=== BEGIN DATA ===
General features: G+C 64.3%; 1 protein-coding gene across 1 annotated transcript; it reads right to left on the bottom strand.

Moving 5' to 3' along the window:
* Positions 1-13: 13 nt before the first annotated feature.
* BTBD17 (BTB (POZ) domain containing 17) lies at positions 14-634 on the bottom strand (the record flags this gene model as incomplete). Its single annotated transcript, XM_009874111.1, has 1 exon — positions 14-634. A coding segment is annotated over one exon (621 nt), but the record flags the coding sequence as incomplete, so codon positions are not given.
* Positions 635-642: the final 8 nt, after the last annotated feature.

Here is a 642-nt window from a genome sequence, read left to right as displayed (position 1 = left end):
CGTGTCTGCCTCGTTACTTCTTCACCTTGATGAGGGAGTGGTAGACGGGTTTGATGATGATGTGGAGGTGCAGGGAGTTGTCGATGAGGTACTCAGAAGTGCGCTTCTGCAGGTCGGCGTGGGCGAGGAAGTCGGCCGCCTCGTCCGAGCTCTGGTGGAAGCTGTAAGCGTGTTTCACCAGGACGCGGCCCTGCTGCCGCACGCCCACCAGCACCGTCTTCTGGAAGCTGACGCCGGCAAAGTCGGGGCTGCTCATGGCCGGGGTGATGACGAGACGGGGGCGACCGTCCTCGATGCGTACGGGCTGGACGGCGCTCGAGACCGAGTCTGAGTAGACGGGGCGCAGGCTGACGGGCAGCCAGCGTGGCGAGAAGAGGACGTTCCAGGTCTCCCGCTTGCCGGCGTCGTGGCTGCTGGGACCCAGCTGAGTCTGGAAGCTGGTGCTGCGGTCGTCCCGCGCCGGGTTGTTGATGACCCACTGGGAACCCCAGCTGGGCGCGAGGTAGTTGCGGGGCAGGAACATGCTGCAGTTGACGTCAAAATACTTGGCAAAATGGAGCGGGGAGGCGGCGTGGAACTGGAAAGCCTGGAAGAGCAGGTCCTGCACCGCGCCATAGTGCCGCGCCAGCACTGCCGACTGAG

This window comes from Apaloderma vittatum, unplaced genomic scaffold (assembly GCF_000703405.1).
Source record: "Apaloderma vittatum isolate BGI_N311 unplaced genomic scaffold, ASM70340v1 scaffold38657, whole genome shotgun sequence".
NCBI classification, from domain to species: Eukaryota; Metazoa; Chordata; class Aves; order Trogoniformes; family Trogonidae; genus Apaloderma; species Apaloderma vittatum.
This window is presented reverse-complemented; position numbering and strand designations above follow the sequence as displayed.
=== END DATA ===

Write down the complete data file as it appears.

General features: G+C 64.3%; 1 protein-coding gene across 1 annotated transcript; it reads right to left on the bottom strand.

Moving 5' to 3' along the window:
* Positions 1-13: 13 nt before the first annotated feature.
* BTBD17 (BTB (POZ) domain containing 17) lies at positions 14-634 on the bottom strand (the record flags this gene model as incomplete). Its single annotated transcript, XM_009874111.1, has 1 exon — positions 14-634. A coding segment is annotated over one exon (621 nt), but the record flags the coding sequence as incomplete, so codon positions are not given.
* Positions 635-642: the final 8 nt, after the last annotated feature.

Here is a 642-nt window from a genome sequence, read left to right as displayed (position 1 = left end):
CGTGTCTGCCTCGTTACTTCTTCACCTTGATGAGGGAGTGGTAGACGGGTTTGATGATGATGTGGAGGTGCAGGGAGTTGTCGATGAGGTACTCAGAAGTGCGCTTCTGCAGGTCGGCGTGGGCGAGGAAGTCGGCCGCCTCGTCCGAGCTCTGGTGGAAGCTGTAAGCGTGTTTCACCAGGACGCGGCCCTGCTGCCGCACGCCCACCAGCACCGTCTTCTGGAAGCTGACGCCGGCAAAGTCGGGGCTGCTCATGGCCGGGGTGATGACGAGACGGGGGCGACCGTCCTCGATGCGTACGGGCTGGACGGCGCTCGAGACCGAGTCTGAGTAGACGGGGCGCAGGCTGACGGGCAGCCAGCGTGGCGAGAAGAGGACGTTCCAGGTCTCCCGCTTGCCGGCGTCGTGGCTGCTGGGACCCAGCTGAGTCTGGAAGCTGGTGCTGCGGTCGTCCCGCGCCGGGTTGTTGATGACCCACTGGGAACCCCAGCTGGGCGCGAGGTAGTTGCGGGGCAGGAACATGCTGCAGTTGACGTCAAAATACTTGGCAAAATGGAGCGGGGAGGCGGCGTGGAACTGGAAAGCCTGGAAGAGCAGGTCCTGCACCGCGCCATAGTGCCGCGCCAGCACTGCCGACTGAG

This window comes from Apaloderma vittatum, unplaced genomic scaffold (assembly GCF_000703405.1).
Source record: "Apaloderma vittatum isolate BGI_N311 unplaced genomic scaffold, ASM70340v1 scaffold38657, whole genome shotgun sequence".
NCBI classification, from domain to species: Eukaryota; Metazoa; Chordata; class Aves; order Trogoniformes; family Trogonidae; genus Apaloderma; species Apaloderma vittatum.
This window is presented reverse-complemented; position numbering and strand designations above follow the sequence as displayed.